Each year, California honors workers who succumbed to injuries suffered in work-related incidents. Workers’ Memorial Day on April 28 was the day this year on which the state’s Division of Occupational Safety and Health, along with the Department of Industrial Relations, commemorated deceased workers. April 28, 1970 was actually the date on which the Occupational Safety and Health Act was passed by the U.S. Congress, which mandates that workers have the right to be protected from workplace injuries.
Reportedly, the rate of fatalities among workers in California has not fluctuated significantly from year to year since 2008. Although 422 workers died in 2018, safety authorities note that the fatality rate in California remains lower than the rate in other states. The first state to adopt an Injury and Illness Prevention Program was California.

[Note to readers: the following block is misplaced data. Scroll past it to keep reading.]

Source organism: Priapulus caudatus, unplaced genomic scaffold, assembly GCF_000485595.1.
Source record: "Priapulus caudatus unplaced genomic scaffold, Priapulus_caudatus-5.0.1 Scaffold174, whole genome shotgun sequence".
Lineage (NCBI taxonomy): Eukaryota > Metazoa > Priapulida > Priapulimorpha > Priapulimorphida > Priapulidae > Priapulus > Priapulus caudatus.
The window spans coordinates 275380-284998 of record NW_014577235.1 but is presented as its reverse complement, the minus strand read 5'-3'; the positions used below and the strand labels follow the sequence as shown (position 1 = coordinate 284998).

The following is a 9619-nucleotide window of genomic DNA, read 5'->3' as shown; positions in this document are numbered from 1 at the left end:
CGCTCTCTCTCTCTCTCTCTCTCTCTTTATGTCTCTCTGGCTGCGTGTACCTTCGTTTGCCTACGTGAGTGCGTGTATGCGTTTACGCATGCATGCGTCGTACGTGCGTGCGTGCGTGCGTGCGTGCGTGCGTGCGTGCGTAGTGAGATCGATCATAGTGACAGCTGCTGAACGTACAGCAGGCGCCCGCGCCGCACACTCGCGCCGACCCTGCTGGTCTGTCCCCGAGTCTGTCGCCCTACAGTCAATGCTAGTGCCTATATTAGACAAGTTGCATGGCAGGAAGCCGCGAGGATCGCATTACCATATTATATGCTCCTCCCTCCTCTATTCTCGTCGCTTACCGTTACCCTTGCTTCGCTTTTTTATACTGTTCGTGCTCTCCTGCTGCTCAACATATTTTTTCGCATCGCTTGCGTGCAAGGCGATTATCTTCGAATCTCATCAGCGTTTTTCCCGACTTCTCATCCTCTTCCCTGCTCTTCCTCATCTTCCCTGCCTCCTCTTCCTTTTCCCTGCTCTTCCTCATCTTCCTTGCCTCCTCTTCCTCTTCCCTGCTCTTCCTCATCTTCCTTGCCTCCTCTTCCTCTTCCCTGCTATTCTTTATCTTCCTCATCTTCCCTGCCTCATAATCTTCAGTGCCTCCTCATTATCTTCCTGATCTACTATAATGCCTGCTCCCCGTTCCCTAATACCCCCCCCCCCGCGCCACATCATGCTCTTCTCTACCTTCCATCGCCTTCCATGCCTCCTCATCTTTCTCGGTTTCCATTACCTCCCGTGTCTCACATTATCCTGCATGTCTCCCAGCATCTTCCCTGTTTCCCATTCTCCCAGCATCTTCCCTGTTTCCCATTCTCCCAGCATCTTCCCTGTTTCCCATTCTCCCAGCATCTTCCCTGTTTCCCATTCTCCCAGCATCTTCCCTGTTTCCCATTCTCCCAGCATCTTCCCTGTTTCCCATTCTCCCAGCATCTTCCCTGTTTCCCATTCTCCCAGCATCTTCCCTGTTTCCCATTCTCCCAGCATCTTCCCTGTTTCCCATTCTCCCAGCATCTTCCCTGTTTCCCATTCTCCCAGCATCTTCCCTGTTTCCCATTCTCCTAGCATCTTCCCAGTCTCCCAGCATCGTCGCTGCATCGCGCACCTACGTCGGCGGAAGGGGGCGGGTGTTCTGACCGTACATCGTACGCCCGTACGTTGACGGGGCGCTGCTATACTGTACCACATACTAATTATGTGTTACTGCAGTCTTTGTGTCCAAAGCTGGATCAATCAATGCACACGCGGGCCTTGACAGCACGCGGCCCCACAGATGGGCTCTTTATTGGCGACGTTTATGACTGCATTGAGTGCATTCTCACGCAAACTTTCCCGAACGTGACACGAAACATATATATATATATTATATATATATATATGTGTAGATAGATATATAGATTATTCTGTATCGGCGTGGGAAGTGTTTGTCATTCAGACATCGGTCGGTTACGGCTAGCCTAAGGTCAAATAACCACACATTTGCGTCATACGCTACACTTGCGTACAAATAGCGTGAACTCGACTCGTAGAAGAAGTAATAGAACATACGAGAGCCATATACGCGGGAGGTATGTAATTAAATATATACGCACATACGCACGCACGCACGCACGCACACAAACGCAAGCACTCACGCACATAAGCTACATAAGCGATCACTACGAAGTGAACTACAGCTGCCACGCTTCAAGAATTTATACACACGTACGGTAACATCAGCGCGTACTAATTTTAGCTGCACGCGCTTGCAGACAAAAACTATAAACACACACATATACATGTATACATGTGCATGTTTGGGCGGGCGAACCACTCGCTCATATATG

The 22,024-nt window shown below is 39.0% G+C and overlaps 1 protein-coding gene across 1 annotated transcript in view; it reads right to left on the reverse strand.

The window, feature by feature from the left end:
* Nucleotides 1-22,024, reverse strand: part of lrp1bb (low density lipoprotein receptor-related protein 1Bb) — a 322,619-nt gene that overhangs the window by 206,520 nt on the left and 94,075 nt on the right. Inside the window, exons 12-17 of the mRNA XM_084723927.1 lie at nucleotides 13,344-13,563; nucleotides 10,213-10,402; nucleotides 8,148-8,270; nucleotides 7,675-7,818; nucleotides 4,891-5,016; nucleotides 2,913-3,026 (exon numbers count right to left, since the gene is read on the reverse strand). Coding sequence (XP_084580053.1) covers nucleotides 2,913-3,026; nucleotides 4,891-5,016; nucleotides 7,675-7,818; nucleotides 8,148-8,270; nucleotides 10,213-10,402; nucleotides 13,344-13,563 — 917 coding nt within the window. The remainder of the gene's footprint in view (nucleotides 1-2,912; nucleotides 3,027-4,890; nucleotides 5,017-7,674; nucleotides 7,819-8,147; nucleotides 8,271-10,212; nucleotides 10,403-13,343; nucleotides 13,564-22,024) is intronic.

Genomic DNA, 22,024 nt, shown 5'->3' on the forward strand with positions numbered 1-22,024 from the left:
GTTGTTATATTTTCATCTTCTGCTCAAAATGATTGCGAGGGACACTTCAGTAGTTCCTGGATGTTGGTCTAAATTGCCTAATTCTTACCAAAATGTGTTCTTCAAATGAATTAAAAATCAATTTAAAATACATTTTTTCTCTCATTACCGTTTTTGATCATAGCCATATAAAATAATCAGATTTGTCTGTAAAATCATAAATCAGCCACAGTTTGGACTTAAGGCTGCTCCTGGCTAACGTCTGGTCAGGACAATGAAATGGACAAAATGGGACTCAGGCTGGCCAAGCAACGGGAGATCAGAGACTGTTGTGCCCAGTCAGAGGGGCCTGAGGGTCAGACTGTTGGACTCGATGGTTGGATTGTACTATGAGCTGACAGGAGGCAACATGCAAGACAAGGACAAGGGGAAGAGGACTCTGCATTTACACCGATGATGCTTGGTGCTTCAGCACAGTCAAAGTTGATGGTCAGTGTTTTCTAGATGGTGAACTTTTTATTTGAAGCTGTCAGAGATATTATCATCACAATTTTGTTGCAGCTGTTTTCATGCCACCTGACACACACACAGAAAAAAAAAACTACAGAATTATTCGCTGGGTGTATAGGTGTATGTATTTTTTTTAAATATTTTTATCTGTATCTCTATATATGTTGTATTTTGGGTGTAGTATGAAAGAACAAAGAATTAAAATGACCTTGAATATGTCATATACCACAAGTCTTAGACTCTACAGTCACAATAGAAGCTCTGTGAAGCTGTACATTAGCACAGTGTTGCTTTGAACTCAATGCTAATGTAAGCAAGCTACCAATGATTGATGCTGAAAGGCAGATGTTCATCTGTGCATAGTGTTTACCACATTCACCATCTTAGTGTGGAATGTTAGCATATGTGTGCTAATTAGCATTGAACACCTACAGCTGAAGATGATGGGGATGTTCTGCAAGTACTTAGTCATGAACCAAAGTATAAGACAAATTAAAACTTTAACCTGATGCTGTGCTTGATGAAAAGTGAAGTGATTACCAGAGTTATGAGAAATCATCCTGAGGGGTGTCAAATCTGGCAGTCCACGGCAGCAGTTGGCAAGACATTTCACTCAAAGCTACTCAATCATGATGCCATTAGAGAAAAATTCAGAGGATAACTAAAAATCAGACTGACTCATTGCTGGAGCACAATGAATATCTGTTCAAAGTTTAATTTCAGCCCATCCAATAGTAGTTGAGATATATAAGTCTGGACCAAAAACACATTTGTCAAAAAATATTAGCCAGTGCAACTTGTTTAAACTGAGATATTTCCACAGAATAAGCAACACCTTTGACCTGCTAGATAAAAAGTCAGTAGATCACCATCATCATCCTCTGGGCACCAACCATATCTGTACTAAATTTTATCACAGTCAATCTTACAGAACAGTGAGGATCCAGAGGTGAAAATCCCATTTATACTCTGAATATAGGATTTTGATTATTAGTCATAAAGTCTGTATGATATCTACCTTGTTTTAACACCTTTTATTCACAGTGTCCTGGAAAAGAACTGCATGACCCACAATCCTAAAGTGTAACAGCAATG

This program sets a standard for employers in general industry statewide to identify and prevent workplace hazards. It also includes regulations to ensure all workers receive the necessary safety training. Workers must be informed about potential hazards they might encounter, and learn how to recognize dangerous conditions, and the steps to take to mitigate hazards.
Surviving family members of workers who suffer fatal workplace injuries, or die as the result of occupational illnesses, are typically eligible for survivors’ benefits through the California workers’ compensation insurance program. This is a no-fault system that covers the costs of end-of-life arrangements along with a financial package for covered dependents to replace lost wages. An experienced workers’ compensation attorney can be a valuable source of support and guidance through the complicated benefits claims process.